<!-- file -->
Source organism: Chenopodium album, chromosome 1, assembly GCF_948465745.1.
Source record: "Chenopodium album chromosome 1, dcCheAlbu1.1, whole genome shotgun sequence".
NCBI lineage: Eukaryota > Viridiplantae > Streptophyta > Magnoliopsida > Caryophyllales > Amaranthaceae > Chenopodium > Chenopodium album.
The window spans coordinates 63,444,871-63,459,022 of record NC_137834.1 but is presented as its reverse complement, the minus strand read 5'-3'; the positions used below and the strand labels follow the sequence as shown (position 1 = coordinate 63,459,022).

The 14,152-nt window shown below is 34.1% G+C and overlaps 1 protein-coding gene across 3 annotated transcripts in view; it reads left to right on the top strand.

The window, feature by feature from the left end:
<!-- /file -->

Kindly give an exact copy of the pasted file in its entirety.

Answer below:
Source organism: Chenopodium album, chromosome 1, assembly GCF_948465745.1.
Source record: "Chenopodium album chromosome 1, dcCheAlbu1.1, whole genome shotgun sequence".
NCBI lineage: Eukaryota > Viridiplantae > Streptophyta > Magnoliopsida > Caryophyllales > Amaranthaceae > Chenopodium > Chenopodium album.
The window spans coordinates 63,444,871-63,459,022 of record NC_137834.1 but is presented as its reverse complement, the minus strand read 5'-3'; the positions used below and the strand labels follow the sequence as shown (position 1 = coordinate 63,459,022).

The 14,152-nt window shown below is 34.1% G+C and overlaps 1 protein-coding gene across 3 annotated transcripts in view; it reads left to right on the top strand.

The window, feature by feature from the left end: